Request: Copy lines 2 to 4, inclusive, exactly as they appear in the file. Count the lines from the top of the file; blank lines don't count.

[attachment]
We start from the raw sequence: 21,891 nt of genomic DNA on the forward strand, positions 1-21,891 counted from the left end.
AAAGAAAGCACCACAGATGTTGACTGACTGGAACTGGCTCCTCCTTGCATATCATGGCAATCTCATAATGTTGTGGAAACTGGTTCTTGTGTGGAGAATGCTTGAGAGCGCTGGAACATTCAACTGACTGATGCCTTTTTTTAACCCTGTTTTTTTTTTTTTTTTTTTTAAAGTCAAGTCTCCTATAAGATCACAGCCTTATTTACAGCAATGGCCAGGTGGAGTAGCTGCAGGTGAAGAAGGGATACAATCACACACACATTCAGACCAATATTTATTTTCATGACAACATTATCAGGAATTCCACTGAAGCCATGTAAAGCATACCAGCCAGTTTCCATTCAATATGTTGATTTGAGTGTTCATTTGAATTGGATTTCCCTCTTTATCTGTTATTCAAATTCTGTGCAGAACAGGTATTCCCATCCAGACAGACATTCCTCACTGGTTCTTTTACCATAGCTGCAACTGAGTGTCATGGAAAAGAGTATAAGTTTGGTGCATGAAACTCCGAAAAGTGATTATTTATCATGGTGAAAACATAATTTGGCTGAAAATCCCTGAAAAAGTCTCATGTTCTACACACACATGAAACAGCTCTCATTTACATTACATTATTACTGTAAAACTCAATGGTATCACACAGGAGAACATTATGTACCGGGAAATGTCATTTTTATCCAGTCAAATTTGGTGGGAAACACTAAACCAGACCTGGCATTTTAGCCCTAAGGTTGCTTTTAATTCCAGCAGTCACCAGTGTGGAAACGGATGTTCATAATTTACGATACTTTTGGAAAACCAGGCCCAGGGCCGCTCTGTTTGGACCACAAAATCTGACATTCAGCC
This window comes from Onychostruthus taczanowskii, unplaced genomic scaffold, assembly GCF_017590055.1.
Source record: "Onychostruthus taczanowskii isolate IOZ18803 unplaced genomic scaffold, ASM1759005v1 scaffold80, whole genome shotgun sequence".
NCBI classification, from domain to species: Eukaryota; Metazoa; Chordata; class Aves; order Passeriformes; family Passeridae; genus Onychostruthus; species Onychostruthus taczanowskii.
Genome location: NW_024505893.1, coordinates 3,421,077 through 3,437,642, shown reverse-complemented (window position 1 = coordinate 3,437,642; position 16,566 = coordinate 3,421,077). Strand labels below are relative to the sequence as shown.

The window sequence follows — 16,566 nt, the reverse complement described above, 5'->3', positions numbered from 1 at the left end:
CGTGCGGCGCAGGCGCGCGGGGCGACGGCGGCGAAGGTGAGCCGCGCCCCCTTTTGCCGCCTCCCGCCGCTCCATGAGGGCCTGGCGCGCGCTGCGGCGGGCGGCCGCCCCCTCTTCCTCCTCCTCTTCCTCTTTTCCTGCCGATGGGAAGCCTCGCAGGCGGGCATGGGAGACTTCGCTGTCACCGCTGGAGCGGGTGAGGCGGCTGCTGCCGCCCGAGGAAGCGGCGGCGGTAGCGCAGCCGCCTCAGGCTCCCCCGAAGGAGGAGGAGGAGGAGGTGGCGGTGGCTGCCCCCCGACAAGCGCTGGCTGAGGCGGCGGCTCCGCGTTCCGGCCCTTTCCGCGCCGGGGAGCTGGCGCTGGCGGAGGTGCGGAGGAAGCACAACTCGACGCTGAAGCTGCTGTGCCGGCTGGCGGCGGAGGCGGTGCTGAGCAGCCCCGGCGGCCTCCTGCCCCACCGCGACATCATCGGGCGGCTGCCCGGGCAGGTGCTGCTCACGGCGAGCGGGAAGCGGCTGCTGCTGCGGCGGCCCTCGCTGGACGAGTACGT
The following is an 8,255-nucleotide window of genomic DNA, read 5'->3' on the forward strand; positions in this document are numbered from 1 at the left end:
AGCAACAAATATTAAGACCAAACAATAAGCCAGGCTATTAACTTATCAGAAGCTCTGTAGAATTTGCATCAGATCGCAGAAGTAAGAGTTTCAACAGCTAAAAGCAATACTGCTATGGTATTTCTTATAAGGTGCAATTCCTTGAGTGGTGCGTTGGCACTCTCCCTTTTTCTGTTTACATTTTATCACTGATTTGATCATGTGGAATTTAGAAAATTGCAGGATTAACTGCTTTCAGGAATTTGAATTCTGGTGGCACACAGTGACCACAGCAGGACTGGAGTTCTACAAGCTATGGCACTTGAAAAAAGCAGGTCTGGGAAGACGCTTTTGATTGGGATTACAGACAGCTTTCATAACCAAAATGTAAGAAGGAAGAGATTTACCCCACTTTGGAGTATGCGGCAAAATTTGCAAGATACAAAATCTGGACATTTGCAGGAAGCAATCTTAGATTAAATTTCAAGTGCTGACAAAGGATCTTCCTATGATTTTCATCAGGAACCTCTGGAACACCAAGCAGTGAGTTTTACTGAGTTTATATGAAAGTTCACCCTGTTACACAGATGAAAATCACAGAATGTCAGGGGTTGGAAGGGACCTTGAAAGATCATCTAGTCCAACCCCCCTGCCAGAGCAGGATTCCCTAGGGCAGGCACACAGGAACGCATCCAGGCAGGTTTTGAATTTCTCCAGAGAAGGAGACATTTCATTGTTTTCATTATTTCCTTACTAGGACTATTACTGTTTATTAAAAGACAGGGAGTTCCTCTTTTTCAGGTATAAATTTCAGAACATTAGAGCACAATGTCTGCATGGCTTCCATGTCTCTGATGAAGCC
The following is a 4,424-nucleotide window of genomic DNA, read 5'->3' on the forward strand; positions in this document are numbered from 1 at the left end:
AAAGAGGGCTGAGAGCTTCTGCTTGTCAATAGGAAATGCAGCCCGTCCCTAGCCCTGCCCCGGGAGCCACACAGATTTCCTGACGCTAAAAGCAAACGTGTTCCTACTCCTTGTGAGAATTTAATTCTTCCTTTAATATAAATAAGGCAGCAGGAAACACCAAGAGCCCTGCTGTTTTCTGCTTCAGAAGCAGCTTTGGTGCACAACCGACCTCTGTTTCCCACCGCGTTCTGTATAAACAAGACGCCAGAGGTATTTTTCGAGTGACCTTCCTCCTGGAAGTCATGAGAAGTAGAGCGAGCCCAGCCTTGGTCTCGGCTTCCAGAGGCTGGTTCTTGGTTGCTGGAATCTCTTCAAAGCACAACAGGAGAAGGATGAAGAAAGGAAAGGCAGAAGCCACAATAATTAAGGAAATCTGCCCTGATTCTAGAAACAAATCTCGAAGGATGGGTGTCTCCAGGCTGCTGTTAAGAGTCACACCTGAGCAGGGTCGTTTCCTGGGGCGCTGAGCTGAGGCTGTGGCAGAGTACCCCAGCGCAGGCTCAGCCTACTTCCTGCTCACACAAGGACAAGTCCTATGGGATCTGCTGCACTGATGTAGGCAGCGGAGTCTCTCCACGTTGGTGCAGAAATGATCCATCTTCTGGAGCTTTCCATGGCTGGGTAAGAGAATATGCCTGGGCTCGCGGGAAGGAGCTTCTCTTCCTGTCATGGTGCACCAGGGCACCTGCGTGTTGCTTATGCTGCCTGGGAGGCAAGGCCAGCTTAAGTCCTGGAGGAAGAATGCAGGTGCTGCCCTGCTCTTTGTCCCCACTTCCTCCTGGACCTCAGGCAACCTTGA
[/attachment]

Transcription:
AAAGAAAGCACCACAGATGTTGACTGACTGGAACTGGCTCCTCCTTGCATATCATGGCAATCTCATAATGTTGTGGAAACTGGTTCTTGTGTGGAGAATGCTTGAGAGCGCTGGAACATTCAACTGACTGATGCCTTTTTTTAACCCTGTTTTTTTTTTTTTTTTTTTTAAAGTCAAGTCTCCTATAAGATCACAGCCTTATTTACAGCAATGGCCAGGTGGAGTAGCTGCAGGTGAAGAAGGGATACAATCACACACACATTCAGACCAATATTTATTTTCATGACAACATTATCAGGAATTCCACTGAAGCCATGTAAAGCATACCAGCCAGTTTCCATTCAATATGTTGATTTGAGTGTTCATTTGAATTGGATTTCCCTCTTTATCTGTTATTCAAATTCTGTGCAGAACAGGTATTCCCATCCAGACAGACATTCCTCACTGGTTCTTTTACCATAGCTGCAACTGAGTGTCATGGAAAAGAGTATAAGTTTGGTGCATGAAACTCCGAAAAGTGATTATTTATCATGGTGAAAACATAATTTGGCTGAAAATCCCTGAAAAAGTCTCATGTTCTACACACACATGAAACAGCTCTCATTTACATTACATTATTACTGTAAAACTCAATGGTATCACACAGGAGAACATTATGTACCGGGAAATGTCATTTTTATCCAGTCAAATTTGGTGGGAAACACTAAACCAGACCTGGCATTTTAGCCCTAAGGTTGCTTTTAATTCCAGCAGTCACCAGTGTGGAAACGGATGTTCATAATTTACGATACTTTTGGAAAACCAGGCCCAGGGCCGCTCTGTTTGGACCACAAAATCTGACATTCAGCC
This window comes from Onychostruthus taczanowskii, unplaced genomic scaffold, assembly GCF_017590055.1.
Source record: "Onychostruthus taczanowskii isolate IOZ18803 unplaced genomic scaffold, ASM1759005v1 scaffold80, whole genome shotgun sequence".